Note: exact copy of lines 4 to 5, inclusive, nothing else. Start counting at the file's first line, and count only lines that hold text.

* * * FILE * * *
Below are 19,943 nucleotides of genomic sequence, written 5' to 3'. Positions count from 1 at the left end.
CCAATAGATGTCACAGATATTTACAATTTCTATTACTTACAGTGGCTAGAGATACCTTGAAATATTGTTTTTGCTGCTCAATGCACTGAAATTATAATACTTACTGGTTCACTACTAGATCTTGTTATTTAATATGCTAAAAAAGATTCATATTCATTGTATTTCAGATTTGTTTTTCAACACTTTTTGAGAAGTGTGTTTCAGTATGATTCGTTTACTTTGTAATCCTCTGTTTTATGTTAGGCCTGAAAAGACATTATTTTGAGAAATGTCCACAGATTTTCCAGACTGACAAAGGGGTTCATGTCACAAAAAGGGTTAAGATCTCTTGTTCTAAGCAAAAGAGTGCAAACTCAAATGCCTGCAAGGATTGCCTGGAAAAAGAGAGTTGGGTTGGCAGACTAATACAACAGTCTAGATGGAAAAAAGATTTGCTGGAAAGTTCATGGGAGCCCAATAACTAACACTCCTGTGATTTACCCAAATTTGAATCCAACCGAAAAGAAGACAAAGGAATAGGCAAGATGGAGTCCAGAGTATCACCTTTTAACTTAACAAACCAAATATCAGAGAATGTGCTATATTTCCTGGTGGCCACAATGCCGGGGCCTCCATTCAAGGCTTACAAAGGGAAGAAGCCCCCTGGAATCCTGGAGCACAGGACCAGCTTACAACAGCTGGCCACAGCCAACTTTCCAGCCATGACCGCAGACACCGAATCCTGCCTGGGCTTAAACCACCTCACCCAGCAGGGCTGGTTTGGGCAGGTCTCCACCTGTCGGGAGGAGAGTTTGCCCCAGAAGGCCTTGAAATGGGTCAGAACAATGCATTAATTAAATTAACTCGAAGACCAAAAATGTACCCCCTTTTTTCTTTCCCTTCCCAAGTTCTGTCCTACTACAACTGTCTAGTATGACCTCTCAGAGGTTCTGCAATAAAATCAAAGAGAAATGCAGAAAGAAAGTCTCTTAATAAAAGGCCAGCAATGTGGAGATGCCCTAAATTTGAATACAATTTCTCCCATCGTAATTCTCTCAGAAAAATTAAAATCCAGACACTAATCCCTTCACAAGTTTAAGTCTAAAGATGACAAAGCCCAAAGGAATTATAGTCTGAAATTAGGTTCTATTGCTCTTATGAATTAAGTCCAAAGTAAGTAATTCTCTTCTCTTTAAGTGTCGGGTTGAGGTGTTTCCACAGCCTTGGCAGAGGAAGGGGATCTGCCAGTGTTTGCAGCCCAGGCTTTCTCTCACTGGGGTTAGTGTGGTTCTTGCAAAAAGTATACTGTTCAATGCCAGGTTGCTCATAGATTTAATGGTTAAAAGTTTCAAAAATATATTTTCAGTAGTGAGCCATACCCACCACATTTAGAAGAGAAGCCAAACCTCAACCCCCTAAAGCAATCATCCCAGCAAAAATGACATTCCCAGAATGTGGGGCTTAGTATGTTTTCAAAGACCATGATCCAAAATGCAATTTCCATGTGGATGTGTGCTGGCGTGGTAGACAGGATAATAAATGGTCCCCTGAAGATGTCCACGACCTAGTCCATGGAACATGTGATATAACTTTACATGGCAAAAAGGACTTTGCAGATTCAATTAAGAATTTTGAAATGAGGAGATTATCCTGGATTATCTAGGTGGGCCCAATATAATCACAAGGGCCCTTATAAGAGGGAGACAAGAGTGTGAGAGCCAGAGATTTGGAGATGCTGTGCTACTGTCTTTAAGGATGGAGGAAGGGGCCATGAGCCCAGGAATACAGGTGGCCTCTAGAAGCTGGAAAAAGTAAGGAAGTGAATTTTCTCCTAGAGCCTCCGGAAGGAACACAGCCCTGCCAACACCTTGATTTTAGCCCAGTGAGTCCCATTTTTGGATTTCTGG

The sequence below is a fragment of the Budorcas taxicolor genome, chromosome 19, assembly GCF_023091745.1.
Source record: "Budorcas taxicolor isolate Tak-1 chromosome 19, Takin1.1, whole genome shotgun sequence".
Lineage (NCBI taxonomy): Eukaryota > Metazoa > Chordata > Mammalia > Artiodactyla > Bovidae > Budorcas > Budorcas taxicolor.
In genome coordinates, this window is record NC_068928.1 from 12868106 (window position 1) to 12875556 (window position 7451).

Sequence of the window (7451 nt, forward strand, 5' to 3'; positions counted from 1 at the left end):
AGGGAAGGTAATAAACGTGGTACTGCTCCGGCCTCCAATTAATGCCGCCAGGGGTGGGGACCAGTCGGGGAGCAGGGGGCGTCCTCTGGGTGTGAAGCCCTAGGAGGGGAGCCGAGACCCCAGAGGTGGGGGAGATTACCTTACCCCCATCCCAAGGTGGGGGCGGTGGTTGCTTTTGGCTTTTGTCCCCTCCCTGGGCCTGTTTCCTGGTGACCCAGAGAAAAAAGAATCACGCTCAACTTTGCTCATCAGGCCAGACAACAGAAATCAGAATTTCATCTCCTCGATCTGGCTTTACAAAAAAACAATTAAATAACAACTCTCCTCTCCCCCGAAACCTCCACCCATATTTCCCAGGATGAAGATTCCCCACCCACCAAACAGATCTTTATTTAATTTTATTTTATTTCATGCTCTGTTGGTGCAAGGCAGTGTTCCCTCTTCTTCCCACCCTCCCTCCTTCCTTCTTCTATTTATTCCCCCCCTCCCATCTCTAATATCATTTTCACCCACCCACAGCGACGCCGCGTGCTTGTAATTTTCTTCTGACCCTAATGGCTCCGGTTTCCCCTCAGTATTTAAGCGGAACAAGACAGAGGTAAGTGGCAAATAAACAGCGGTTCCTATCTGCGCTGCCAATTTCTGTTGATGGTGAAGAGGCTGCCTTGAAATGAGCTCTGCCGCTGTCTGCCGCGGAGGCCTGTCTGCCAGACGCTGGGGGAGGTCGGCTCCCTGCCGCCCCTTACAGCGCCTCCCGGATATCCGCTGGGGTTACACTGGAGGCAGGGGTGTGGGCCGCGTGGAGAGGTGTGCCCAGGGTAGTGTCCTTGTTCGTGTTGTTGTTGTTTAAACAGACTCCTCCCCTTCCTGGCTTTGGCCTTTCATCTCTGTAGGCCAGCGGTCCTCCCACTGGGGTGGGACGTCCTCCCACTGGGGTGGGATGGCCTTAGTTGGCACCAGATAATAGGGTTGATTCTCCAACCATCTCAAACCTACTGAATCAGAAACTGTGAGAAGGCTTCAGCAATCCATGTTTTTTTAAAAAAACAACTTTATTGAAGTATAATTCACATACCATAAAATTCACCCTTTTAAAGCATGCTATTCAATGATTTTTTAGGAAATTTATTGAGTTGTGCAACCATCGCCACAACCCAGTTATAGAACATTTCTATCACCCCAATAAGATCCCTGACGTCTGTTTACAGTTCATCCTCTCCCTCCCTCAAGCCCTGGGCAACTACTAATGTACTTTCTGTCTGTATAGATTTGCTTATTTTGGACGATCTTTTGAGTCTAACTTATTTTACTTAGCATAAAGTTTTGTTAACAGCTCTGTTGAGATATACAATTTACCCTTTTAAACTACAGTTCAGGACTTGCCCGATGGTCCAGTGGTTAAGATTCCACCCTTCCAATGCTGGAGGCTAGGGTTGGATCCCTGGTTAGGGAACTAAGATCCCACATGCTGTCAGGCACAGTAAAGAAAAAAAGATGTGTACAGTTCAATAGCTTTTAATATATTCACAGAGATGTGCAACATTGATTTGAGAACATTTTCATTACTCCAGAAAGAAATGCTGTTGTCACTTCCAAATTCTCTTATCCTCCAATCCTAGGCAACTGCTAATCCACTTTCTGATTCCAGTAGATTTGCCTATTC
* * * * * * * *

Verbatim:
Source record: "Budorcas taxicolor isolate Tak-1 chromosome 19, Takin1.1, whole genome shotgun sequence".
Lineage (NCBI taxonomy): Eukaryota > Metazoa > Chordata > Mammalia > Artiodactyla > Bovidae > Budorcas > Budorcas taxicolor.